More than likely your son was either issued a citation — along with a notice of license suspension for this charge or he may have been arrested; both are permissible by law.  During the initial traffic stop, after the officer determines that the person they are investigating is in fact a minor, he may issue a citation for a less serious offense or decide to conduct field sobriety tests if he has reasonable suspicion to believe the minor was severely impaired.  If the officer arrests him for not satisfactorily completing the field sobriety tests, he may also request a breath or blood specimen to test his blood alcohol content.  When your son was charged with DUI, his license will be suspended.  The suspension is the same administrative license revocation (ALR) process that is used in DWI cases.  There is a 15 day period to request a hearing after being issued a citation or being arrested for a DUI to contest the license suspension.

If this was the first time the minor was stopped for drinking and driving, the judge may order:

If he doesn’t complete the conditions set out by the judge within the allotted time, then his license may be suspended for up to six months.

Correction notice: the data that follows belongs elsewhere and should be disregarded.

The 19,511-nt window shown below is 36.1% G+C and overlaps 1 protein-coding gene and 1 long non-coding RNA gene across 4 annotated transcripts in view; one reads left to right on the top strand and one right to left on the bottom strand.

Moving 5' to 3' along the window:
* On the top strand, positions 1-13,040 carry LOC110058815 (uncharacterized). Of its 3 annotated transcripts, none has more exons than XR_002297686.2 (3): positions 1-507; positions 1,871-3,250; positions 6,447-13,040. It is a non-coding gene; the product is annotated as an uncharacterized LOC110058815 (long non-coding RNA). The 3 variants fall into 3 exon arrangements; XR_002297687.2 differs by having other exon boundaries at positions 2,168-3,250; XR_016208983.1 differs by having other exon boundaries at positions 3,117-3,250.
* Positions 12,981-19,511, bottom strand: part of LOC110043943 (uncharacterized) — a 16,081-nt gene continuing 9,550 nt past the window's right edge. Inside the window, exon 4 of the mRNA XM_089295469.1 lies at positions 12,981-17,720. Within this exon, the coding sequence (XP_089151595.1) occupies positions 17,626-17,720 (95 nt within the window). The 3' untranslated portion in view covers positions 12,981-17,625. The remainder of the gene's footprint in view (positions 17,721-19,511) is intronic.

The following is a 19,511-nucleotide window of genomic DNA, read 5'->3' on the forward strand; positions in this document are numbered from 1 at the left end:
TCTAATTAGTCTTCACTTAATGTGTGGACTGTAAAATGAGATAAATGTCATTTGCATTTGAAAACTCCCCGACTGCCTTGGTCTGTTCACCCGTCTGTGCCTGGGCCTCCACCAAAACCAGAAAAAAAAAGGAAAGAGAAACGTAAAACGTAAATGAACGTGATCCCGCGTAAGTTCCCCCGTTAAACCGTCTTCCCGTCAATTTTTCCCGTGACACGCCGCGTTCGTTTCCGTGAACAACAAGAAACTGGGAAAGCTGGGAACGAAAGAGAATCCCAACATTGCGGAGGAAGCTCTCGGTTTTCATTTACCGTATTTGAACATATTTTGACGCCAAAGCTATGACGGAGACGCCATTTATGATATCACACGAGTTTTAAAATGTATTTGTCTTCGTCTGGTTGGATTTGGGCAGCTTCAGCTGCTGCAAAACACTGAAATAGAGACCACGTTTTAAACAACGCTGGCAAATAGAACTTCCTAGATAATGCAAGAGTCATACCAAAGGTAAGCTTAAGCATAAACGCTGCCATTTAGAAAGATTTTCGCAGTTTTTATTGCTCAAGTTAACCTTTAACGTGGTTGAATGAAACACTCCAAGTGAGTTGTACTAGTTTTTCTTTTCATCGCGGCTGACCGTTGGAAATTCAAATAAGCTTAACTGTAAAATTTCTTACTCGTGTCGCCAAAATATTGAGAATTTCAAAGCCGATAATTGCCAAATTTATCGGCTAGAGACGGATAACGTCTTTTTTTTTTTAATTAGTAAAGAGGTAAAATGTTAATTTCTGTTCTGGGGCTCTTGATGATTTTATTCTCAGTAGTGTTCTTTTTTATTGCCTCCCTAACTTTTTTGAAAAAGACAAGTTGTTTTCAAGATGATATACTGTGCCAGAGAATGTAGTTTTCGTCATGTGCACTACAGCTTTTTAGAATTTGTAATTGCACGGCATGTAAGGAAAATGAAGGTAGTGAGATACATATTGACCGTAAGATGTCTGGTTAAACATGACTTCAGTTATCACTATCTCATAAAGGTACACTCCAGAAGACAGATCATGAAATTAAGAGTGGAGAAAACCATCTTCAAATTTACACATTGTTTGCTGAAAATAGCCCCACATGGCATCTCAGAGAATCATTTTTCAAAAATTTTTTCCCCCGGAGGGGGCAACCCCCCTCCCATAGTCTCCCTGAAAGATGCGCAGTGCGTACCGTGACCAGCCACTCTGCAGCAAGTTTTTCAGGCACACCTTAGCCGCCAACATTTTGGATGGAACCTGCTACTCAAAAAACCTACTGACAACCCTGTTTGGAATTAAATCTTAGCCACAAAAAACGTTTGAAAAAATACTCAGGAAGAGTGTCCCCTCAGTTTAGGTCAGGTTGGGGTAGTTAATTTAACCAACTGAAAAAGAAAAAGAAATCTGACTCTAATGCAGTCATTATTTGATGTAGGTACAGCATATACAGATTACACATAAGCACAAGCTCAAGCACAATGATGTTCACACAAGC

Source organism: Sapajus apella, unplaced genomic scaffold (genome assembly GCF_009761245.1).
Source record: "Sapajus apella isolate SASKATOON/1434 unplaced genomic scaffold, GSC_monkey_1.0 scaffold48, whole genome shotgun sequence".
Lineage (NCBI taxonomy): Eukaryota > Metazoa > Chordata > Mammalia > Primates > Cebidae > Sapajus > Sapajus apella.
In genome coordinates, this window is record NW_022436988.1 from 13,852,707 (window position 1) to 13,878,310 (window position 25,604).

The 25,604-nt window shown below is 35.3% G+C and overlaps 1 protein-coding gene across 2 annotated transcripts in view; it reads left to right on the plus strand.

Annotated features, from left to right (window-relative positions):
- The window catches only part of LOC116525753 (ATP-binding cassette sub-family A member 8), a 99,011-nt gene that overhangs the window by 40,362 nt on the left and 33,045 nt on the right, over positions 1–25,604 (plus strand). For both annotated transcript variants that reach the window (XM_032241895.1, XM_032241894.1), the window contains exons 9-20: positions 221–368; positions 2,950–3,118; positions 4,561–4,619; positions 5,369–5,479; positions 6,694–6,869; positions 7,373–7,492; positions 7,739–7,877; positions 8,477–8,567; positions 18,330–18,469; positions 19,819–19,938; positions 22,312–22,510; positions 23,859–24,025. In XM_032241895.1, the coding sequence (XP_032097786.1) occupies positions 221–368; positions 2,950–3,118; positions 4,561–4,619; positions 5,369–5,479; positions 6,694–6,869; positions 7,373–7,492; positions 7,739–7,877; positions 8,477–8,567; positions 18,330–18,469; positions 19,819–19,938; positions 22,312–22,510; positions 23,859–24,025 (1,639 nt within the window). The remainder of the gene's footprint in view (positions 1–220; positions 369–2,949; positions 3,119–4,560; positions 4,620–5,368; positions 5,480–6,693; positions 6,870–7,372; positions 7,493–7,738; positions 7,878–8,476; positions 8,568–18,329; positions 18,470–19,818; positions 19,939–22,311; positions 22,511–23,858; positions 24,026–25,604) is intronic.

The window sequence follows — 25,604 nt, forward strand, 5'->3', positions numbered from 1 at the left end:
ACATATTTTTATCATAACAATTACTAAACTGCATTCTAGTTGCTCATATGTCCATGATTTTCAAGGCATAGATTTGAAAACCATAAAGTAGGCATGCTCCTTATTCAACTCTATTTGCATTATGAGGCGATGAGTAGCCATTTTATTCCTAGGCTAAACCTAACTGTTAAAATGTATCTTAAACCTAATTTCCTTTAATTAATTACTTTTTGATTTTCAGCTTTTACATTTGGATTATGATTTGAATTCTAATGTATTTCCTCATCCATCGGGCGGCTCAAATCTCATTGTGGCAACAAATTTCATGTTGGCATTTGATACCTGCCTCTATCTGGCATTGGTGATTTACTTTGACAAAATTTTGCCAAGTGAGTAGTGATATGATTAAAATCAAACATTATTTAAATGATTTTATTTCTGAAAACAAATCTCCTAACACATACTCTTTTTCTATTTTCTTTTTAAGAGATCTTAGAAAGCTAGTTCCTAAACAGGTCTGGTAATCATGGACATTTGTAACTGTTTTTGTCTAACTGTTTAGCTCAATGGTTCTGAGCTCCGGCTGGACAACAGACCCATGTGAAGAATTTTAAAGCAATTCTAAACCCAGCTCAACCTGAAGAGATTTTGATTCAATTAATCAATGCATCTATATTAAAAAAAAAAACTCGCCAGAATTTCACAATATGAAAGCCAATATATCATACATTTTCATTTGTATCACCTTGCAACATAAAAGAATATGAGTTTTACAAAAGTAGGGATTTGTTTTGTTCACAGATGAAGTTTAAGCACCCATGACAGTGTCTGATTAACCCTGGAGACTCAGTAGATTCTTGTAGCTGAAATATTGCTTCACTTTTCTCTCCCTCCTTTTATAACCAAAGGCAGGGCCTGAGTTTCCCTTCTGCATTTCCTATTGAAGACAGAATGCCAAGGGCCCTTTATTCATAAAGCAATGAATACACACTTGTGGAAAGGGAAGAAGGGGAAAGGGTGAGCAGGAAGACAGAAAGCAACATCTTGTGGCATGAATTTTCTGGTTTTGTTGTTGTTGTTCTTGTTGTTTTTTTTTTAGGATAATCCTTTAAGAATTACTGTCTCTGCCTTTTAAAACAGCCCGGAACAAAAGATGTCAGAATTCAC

If this isn’t the minor’s first time being convicted of a DUI then the judge may order:

  •  A fine between $500 and $2,000;
  • 40 to 60 hours of community service,
  • and a sentence of  up to 180 days in jail.

If your son is under the age of 18, the court may require you or another parent/guardian be present with your son at every court appearance. The court may also require you attend the alcohol-awareness class with your son.   However, the court may allow an attorney to appear on your son’s behalf at the court appearances.

Just because he is under the age of 21 does not mean he will automatically be charged with a DUI rather than a DWI. An officer may arrest a minor for the more serious offense of DWI if the circumstances warrant such a charge.

If the minor had a BAC of .08 or greater he could be punished with the same penalties that apply to a DWI:

  • a $2,000 fine,
  • 72 hours to 180 days in jail,
  • and a driver’s license suspension of 90 days to one year.

Having your son or daughter arrested or issued a citation for a DWI or DUI can be very stressful and nerve racking for you as a parent.  You need to find a reputable attorney that will fight hard to have your child’s case dismissed and will fight as if it were for their own child.